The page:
With over 7,000 islands, more than 400 coral species, crystal clear waters and sandy white beaches, the Philippines is a tropical wonderland. While rich in natural beauty, it also faces many extremes – from mega malls to mega slums, village fiestas to natural disasters. Through all this, you’ll find positive, vibrant people ready to face whatever comes their way.
 

An introduction to the Philippines

The Philippines has experienced a varied and somewhat troubled past.

First, there were 300 years of Spanish colonisation, followed by another 50 years of American control. When the country was finally declared independent, it experienced economic growth and democracy, but was thrown back into widespread poverty, famine and corruption for over 20 years under the hands of the former Filipino dictator, Ferdinand Marcos.
 
The Philippines of today is a country of contrasts. There is great wealth in the capital, Manila, and other large cities with a strong middle class and high levels of employment.

In rural areas and urban fringes, however, unemployment and poverty persist, with some families having to rely on money sent home from family members working overseas.

It is in these circumstances of poverty that eye health issues become rife and why our work here is so important, as exemplified by a research report conducted by PricewaterhouseCoopers.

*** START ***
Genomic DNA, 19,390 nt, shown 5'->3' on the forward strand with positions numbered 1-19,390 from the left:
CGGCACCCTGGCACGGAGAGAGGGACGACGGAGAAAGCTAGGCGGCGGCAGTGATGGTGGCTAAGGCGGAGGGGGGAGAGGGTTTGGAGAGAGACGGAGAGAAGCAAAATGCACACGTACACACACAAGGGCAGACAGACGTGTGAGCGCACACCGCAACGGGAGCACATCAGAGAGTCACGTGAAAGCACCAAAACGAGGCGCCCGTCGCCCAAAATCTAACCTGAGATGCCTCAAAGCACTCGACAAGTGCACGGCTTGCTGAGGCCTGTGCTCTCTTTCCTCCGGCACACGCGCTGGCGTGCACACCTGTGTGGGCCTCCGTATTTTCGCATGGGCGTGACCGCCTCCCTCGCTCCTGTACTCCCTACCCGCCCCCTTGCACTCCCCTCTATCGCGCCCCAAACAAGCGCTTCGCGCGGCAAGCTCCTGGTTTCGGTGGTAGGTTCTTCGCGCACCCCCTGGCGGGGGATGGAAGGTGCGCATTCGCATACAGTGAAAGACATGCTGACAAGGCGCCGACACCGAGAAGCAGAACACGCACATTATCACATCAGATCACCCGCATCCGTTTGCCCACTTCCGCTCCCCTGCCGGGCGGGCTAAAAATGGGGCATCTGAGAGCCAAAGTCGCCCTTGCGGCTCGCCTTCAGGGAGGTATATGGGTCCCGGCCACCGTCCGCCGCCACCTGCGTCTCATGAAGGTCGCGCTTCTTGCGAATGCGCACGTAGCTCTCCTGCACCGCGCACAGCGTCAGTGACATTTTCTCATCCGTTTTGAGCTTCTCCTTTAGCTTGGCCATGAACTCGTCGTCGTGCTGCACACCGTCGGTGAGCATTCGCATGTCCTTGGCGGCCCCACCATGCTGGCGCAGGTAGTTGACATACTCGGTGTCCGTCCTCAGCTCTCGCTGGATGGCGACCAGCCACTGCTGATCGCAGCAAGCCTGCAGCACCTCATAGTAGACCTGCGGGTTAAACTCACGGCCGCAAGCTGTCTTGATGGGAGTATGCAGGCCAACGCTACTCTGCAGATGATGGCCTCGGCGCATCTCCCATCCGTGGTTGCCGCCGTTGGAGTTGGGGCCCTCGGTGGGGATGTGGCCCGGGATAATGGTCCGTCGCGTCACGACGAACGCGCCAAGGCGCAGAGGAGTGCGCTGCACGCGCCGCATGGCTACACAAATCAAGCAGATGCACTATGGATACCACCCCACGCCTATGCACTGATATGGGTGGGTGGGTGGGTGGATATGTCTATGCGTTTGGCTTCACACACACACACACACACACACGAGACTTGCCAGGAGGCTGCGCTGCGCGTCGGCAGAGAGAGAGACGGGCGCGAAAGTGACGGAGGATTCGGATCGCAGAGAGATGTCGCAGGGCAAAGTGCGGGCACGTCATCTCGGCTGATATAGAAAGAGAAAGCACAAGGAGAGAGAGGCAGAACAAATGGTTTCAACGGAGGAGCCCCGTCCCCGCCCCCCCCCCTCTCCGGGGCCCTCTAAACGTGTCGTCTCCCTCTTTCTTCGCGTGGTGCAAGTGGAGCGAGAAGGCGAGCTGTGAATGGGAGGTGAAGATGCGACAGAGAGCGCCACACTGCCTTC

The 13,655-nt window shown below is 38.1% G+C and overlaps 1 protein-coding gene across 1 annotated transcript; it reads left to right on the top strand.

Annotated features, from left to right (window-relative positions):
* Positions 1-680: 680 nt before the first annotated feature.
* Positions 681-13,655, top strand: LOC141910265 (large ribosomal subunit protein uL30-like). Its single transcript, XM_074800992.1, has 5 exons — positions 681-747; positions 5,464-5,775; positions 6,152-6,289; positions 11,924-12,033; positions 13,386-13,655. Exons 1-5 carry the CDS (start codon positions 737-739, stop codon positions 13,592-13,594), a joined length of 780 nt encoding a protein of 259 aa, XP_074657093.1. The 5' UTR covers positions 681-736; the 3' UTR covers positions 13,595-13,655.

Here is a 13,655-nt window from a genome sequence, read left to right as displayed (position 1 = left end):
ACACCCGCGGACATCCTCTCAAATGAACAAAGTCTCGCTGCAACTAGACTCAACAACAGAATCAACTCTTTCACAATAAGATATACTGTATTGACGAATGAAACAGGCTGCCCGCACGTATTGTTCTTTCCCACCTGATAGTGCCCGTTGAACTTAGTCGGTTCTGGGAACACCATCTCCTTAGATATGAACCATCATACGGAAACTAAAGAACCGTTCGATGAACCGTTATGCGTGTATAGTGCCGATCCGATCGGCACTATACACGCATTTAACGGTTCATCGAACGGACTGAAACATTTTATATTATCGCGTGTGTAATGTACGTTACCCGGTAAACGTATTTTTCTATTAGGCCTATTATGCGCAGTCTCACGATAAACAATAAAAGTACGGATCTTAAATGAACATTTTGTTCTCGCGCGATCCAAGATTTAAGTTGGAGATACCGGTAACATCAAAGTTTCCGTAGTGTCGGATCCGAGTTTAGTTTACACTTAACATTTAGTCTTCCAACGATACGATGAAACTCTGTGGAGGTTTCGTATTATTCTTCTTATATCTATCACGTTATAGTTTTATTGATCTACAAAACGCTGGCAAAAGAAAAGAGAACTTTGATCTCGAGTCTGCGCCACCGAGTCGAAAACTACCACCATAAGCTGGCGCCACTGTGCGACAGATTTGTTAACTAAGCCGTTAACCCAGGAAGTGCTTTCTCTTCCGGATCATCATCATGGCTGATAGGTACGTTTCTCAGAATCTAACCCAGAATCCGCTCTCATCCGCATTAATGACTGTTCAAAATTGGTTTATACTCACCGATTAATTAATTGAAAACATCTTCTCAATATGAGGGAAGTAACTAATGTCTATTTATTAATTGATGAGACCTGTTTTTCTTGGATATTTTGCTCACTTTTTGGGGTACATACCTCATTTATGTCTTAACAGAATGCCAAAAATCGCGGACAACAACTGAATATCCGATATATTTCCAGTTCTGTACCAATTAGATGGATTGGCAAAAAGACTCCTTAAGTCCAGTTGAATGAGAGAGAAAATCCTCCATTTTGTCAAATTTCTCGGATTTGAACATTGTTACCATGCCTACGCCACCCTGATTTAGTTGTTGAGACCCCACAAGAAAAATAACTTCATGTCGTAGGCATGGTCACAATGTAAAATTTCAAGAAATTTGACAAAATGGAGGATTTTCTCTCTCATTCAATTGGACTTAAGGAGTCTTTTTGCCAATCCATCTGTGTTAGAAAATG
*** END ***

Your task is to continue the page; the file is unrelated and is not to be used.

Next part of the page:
The report found a fourfold economic return for every dollar invested in eliminating avoidable blindness in countries like the Philippines.

 

What are the eye health problems?

In a population of around 100 million, avoidable blindness affects roughly 600,000 Filipino people.

Cataract is the greatest problem, with new cases overwhelming the current health system.

Those suffering live mostly in impoverished areas, with lack of access to even the most basic eye care. Sadly, most eye care services are in the capital, Manila, where the wealthy can afford private ophthalmologists’ fees.
 
Community eye care is almost non-existent in the Philippines and is not part of the government’s basic health care services. There is also little incentive for ophthalmologists to work in rural areas where the need is greatest; however, we’re specifically working with our partners to address these issues.

 

The Foundation’s programs in the Philippines

Thanks to some great work with our partners, we achieved a lot in 2019:

In-country programs
  • Screened 118,800 people
  • Performed 1,036 eye operations and treatments, including 325 cataract operations and 711 other sight saving or improving interventions
  • Distributed 4,227 pairs of glasses
Research, training and technology
  • Trained 4,666 people, including 6 clinic support staff, 4,417 community health workers and 236 teachers
  • Educated 48,542 school children and community members in eye health
  • Equipped 4 medical facilities equipped

The Philippines program is supported by the Australian Government through the Australian NGO Cooperation Program (ANCP).
$25 can restore sight
$25 can restore sight

$25 can restore sight

Help us end avoidable blindness